As a result of the 100-day strategy review following the change in Deutsche Bank’s senior management, we recognized the need for a profound cultural transformation. Our cultural change initiative takes into account insights gained from our dialogue with all of our stakeholders and from an employee survey, which gathered feedback from more than half of our global workforce.
The Management Board has formulated its cultural aspiration as follows: “We commit to a culture that aligns risks and rewards, attracts and develops talented individuals, fosters teamwork and partnership, and is sensitive to the society in which we operate.”
GEC members have direct lead roles in driving forward the ongoing work on cultural change, which reflects the great value we attach to changing our culture.
Integrity, operational discipline, teamwork
Three specific areas of focus are at the heart of our cultural change: absolute integrity in our dealings with clients, operational discipline and collaborating across functions. By instilling these values in all areas of the bank, we are creating a true “one-bank” culture.
The bank intends to ensure that its business practices and its code of conduct correspond to the highest ethical standards. We have continuously been strengthening our control environment for many years.
Our staff members have a key role to play in this cultural change, and their conduct must align with Deutsche Bank’s values. In 2012, we established a set of new principles for evaluating performance, for training and Staff development and for improving our feedback culture. Now, we are examining not just the achievement of set targets, but also how they are achieved.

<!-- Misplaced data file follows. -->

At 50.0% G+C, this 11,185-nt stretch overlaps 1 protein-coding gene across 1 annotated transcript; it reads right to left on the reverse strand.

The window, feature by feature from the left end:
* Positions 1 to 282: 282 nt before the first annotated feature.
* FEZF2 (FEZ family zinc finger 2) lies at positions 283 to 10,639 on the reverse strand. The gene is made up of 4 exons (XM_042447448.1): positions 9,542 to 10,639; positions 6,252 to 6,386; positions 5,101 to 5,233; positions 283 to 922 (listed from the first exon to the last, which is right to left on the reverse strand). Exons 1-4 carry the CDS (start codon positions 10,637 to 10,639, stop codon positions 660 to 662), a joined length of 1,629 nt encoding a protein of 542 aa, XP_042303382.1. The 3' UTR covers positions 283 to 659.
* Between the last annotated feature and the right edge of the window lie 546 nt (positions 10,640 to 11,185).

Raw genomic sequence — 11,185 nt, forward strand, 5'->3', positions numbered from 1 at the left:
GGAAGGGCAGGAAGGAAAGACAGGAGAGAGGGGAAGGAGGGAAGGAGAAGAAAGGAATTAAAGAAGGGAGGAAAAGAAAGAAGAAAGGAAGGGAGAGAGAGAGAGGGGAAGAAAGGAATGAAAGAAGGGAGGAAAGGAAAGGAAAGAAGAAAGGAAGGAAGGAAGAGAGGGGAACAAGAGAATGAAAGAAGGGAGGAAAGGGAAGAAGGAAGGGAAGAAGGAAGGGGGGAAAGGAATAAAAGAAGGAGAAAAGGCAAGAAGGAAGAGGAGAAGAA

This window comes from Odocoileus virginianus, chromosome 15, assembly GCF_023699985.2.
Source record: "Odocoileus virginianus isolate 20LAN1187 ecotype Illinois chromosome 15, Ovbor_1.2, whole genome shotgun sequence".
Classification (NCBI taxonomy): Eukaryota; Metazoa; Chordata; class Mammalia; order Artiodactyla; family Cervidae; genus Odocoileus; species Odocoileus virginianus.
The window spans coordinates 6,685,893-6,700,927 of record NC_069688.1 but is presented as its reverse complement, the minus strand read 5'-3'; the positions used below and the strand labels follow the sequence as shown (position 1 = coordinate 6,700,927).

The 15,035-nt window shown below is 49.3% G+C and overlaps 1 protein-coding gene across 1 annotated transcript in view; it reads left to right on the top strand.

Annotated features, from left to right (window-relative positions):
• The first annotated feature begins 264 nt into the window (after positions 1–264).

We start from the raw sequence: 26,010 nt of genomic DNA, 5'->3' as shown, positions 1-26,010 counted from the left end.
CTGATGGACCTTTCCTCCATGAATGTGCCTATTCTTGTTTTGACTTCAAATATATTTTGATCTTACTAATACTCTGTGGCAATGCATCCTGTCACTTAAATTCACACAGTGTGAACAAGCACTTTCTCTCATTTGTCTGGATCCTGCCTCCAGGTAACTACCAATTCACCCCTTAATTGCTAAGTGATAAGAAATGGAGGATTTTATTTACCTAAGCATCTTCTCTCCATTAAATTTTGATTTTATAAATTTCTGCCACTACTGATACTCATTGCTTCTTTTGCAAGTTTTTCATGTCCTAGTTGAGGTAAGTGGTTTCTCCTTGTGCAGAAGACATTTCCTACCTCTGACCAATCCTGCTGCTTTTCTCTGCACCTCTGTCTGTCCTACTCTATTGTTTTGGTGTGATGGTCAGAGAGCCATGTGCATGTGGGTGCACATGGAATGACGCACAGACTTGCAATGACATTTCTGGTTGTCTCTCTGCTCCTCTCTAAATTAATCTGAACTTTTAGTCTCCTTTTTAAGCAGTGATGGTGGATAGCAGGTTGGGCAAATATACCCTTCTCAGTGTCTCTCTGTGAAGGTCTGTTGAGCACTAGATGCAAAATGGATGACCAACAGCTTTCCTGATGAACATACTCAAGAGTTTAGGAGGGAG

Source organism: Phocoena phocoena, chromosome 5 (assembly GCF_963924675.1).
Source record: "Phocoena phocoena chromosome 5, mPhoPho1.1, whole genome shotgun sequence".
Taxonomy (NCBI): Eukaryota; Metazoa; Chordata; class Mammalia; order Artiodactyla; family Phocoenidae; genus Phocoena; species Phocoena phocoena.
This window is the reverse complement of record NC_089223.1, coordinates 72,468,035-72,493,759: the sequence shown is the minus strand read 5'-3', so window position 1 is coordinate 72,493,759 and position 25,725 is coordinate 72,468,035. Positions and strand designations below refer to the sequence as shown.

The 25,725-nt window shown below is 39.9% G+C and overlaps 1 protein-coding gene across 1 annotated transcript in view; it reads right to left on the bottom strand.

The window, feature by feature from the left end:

Independent panel on compensation
As a core element of the wider cultural change initiative, the bank invited distinguished leaders from business and politics to advise the bank on the review of its compensation structures and practices. The panel’s objectives include benchmarking the bank’s compensation systems against best practices in the financial services industry and against current and expected regulatory requirements. The compensation panel is also intended to assist the bank in formulating core principles and minimum standards for future compensation structures and practices and in defining appropriate levels of transparency and disclosure. The panel’s recommendations already played a part in the compensation practices for 2012. The panel presented their final report to the Management Board and the Supervisory Board in March 2013.
We aim to be at the forefront of shaping the cultural change required in the financial sector and thus intend to regain lost trust. The Group Executive Committee therefore decided that the cultural priorities we identified will also be included in the objectives for our employees for 2013. Cultural change will be an integral element of the staff development, motivation and compensation programs we will be offering our employees in 2013 and beyond.